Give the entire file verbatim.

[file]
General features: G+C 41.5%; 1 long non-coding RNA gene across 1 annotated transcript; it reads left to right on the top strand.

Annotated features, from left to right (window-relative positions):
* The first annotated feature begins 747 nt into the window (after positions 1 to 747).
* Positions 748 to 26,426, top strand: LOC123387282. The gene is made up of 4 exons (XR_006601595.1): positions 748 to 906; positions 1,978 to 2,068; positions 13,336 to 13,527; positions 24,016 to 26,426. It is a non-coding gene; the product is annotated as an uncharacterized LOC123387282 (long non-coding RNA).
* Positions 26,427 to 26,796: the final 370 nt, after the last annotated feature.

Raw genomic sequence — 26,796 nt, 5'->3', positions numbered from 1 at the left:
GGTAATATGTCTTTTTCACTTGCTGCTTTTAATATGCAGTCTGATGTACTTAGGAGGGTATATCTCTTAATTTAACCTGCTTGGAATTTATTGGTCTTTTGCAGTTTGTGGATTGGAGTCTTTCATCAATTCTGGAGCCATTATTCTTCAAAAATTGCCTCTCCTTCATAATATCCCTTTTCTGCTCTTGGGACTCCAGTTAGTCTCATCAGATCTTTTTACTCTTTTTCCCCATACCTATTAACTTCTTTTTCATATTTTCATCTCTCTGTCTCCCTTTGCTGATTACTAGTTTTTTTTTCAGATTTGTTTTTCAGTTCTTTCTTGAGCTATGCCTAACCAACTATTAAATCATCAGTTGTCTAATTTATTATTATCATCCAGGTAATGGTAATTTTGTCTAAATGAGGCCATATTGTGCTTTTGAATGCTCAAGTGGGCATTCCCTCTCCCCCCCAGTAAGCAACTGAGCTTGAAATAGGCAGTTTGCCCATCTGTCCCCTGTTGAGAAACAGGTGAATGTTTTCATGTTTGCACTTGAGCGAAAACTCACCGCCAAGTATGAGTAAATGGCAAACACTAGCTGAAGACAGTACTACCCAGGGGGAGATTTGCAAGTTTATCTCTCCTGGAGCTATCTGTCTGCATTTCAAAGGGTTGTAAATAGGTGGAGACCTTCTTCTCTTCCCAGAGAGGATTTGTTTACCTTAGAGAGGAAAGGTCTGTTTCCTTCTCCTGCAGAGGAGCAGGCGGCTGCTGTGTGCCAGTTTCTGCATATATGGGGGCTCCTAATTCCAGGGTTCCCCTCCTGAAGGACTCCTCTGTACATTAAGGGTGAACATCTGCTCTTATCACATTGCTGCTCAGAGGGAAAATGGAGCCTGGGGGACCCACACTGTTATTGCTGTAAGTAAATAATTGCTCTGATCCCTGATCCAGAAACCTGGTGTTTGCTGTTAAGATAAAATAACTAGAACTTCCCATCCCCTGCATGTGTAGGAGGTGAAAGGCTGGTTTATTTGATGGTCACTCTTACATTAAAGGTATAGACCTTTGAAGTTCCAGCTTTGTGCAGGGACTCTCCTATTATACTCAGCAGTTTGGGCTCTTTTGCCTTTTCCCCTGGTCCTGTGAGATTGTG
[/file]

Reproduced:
General features: G+C 41.5%; 1 long non-coding RNA gene across 1 annotated transcript; it reads left to right on the top strand.

Annotated features, from left to right (window-relative positions):
* The first annotated feature begins 747 nt into the window (after positions 1 to 747).
* Positions 748 to 26,426, top strand: LOC123387282. The gene is made up of 4 exons (XR_006601595.1): positions 748 to 906; positions 1,978 to 2,068; positions 13,336 to 13,527; positions 24,016 to 26,426. It is a non-coding gene; the product is annotated as an uncharacterized LOC123387282 (long non-coding RNA).
* Positions 26,427 to 26,796: the final 370 nt, after the last annotated feature.

Raw genomic sequence — 26,796 nt, 5'->3', positions numbered from 1 at the left:
GGTAATATGTCTTTTTCACTTGCTGCTTTTAATATGCAGTCTGATGTACTTAGGAGGGTATATCTCTTAATTTAACCTGCTTGGAATTTATTGGTCTTTTGCAGTTTGTGGATTGGAGTCTTTCATCAATTCTGGAGCCATTATTCTTCAAAAATTGCCTCTCCTTCATAATATCCCTTTTCTGCTCTTGGGACTCCAGTTAGTCTCATCAGATCTTTTTACTCTTTTTCCCCATACCTATTAACTTCTTTTTCATATTTTCATCTCTCTGTCTCCCTTTGCTGATTACTAGTTTTTTTTTCAGATTTGTTTTTCAGTTCTTTCTTGAGCTATGCCTAACCAACTATTAAATCATCAGTTGTCTAATTTATTATTATCATCCAGGTAATGGTAATTTTGTCTAAATGAGGCCATATTGTGCTTTTGAATGCTCAAGTGGGCATTCCCTCTCCCCCCCAGTAAGCAACTGAGCTTGAAATAGGCAGTTTGCCCATCTGTCCCCTGTTGAGAAACAGGTGAATGTTTTCATGTTTGCACTTGAGCGAAAACTCACCGCCAAGTATGAGTAAATGGCAAACACTAGCTGAAGACAGTACTACCCAGGGGGAGATTTGCAAGTTTATCTCTCCTGGAGCTATCTGTCTGCATTTCAAAGGGTTGTAAATAGGTGGAGACCTTCTTCTCTTCCCAGAGAGGATTTGTTTACCTTAGAGAGGAAAGGTCTGTTTCCTTCTCCTGCAGAGGAGCAGGCGGCTGCTGTGTGCCAGTTTCTGCATATATGGGGGCTCCTAATTCCAGGGTTCCCCTCCTGAAGGACTCCTCTGTACATTAAGGGTGAACATCTGCTCTTATCACATTGCTGCTCAGAGGGAAAATGGAGCCTGGGGGACCCACACTGTTATTGCTGTAAGTAAATAATTGCTCTGATCCCTGATCCAGAAACCTGGTGTTTGCTGTTAAGATAAAATAACTAGAACTTCCCATCCCCTGCATGTGTAGGAGGTGAAAGGCTGGTTTATTTGATGGTCACTCTTACATTAAAGGTATAGACCTTTGAAGTTCCAGCTTTGTGCAGGGACTCTCCTATTATACTCAGCAGTTTGGGCTCTTTTGCCTTTTCCCCTGGTCCTGTGAGATTGTG